Dr. Lonnie Smith is an unparalleled musician, composer, performer, and recording artist. With a career spanning over five decades, Smith stands as the preeminent Hammond B-3 organist in jazz today. He has been featured on over seventy albums and has recorded and performed with a virtual who’s who of the greatest jazz, blues, and R&B giants in the industry. Consequently, he has often been hailed as a “legend,” as a “living musical icon,” and as the most creative jazz organist by a slew of music publications. In April 2017, he will receive the nation’s highest honor when he is named an NEA Jazz Master. At the age of seventy-four, he is still progressing as an artist, as witnessed by his remarkable new Blue Note Records album, appropriately titled Evolution. The New York Times recently wrote that Smith “really seems to be up to something bigger than music, and older, and deeper.”
Born in Buffalo, New York, in 1942, Smith had an early musical influence in his mother who sparked a love of gospel, blues, and jazz music. As a teenager, he was introduced to the Hammond organ and began immersing himself in the records of Wild Bill Davis, Bill Doggett, and Jimmy Smith as well as paying rapt attention to the church organ. Smith’s first gigs were at the Pine Grill, a Buffalo club where he came to the attention of Lou Donaldson, Jack McDuff, and George Benson, eventually joining Benson’s quartet and moving to New York City.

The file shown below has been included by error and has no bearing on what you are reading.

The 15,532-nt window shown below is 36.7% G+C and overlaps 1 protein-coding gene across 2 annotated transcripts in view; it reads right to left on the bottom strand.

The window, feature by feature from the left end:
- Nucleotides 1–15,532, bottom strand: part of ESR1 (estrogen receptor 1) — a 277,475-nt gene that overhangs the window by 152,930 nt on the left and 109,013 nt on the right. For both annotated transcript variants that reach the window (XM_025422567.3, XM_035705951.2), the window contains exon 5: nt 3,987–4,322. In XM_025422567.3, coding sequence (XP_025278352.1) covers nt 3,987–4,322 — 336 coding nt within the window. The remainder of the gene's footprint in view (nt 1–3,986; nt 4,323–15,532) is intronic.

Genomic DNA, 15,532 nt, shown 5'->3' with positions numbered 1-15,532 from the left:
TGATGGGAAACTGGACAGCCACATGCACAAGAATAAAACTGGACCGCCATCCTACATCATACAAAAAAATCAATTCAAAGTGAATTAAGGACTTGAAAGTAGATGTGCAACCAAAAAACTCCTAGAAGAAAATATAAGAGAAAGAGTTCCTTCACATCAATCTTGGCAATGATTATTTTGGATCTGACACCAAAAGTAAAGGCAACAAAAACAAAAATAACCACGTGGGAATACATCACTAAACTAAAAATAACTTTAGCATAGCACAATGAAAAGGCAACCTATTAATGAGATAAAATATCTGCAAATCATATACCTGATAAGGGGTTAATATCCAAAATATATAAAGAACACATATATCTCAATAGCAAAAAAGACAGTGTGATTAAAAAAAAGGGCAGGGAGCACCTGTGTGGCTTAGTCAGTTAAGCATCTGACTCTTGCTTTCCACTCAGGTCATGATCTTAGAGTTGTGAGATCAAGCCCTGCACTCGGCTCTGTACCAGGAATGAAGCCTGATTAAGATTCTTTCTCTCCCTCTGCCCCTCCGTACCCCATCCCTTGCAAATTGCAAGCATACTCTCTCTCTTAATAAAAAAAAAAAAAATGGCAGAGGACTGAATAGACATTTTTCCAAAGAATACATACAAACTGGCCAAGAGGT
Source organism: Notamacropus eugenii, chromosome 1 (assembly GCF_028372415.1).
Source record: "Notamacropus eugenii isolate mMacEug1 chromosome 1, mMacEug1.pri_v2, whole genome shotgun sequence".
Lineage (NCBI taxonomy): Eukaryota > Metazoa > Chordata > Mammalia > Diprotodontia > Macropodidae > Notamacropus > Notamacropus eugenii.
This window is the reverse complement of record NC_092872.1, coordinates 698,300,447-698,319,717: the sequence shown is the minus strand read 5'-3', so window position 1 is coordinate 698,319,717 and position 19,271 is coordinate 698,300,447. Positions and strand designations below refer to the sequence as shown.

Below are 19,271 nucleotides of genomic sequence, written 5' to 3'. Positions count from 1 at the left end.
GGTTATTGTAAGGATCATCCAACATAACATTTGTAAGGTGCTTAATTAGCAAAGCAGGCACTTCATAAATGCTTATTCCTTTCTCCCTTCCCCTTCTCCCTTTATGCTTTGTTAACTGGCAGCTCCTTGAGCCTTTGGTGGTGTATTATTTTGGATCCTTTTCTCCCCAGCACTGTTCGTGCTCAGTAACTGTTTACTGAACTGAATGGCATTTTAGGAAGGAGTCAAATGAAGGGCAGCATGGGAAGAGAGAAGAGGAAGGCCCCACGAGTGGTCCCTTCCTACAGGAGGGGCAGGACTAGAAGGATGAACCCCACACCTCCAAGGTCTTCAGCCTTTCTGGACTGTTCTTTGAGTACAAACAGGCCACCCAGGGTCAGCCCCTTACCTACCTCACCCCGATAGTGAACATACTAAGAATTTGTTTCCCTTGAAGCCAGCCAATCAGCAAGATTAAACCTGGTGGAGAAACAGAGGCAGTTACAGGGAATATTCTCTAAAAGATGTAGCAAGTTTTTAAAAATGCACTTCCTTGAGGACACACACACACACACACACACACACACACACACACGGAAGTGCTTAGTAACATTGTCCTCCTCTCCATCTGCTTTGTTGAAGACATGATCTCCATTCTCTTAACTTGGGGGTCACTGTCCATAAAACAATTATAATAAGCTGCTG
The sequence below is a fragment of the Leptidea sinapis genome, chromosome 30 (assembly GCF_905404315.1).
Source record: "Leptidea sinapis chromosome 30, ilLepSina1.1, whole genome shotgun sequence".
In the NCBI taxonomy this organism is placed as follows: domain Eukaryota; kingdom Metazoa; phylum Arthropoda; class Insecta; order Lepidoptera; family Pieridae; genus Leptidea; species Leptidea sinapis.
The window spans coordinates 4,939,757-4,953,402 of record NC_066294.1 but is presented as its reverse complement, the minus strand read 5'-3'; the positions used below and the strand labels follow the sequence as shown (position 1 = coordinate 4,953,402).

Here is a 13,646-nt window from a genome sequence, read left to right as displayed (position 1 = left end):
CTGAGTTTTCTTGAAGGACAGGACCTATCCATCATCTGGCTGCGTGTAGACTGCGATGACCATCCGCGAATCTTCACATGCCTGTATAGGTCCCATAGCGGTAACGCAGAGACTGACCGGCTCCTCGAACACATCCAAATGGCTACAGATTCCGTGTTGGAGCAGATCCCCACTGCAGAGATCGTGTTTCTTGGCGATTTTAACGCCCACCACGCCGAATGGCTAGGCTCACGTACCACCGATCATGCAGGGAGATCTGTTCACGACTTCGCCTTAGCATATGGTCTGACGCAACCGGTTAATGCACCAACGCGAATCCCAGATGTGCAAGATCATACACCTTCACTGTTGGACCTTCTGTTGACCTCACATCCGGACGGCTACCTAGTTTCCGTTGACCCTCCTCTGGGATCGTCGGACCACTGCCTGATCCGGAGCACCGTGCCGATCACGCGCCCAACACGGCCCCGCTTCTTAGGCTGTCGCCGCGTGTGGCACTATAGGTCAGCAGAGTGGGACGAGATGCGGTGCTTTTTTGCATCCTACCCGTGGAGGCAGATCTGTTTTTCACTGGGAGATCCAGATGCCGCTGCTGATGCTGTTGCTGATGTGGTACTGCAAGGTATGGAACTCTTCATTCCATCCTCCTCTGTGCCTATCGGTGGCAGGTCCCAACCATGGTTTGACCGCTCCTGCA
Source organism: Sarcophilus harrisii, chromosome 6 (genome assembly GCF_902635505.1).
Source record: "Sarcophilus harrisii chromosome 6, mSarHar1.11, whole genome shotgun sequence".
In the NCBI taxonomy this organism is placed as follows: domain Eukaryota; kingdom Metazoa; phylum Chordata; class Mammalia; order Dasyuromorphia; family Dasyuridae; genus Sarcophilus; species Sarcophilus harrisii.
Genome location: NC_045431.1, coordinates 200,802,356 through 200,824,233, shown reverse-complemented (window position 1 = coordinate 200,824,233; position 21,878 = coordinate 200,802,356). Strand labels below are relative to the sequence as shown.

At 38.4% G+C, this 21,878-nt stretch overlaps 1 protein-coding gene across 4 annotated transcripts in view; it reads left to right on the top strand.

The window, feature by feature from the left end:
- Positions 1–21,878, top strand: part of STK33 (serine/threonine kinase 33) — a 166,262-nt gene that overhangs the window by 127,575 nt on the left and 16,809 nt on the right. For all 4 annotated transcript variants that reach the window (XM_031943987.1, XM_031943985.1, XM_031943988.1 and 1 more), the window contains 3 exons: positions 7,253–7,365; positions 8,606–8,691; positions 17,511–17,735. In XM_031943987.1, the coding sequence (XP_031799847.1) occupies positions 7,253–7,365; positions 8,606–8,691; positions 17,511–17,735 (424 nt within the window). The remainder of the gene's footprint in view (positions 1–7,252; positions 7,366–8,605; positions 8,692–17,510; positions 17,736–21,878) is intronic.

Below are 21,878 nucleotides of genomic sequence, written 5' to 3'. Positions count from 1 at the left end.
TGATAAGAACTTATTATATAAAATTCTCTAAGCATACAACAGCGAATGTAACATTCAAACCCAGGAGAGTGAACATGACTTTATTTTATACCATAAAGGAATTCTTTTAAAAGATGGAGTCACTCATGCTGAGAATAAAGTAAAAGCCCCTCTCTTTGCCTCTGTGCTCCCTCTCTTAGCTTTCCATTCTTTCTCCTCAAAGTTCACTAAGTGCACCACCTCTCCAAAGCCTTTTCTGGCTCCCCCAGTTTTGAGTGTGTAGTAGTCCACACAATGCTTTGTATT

After releasing his debut album Finger Lickin’ Good for Columbia, Smith joined Lou Donaldson’s band and made his first Blue Note appearance on the saxophonist’s hit 1967 album Alligator Boogaloo. Two more Donaldson albums followed (Mr. Shing-A-Ling and Midnight Creeper) before Smith was offered his own Blue Note deal, making his label debut with Think! in 1968. Smith went on to record another four Blue Note albums over the next two years (Turning Point, Move Your Hand, Drives, and Live at Club Mozambique), all of which are regarded as soul-jazz classics.
Raunchy riffs, greasy grooves, soulful sermons, tidal organ shifts, moody statements, hard-hitting solos, and punchy interjections, all of which help to enliven throwback songs, standards, and new pieces alike.
—All About Jazz
With a career spanning over five decades, Dr. Lonnie Smith is an unparalleled artist who stands as the preeminent Hammond B-3 organist in jazz today.
—Metro Silicon Valley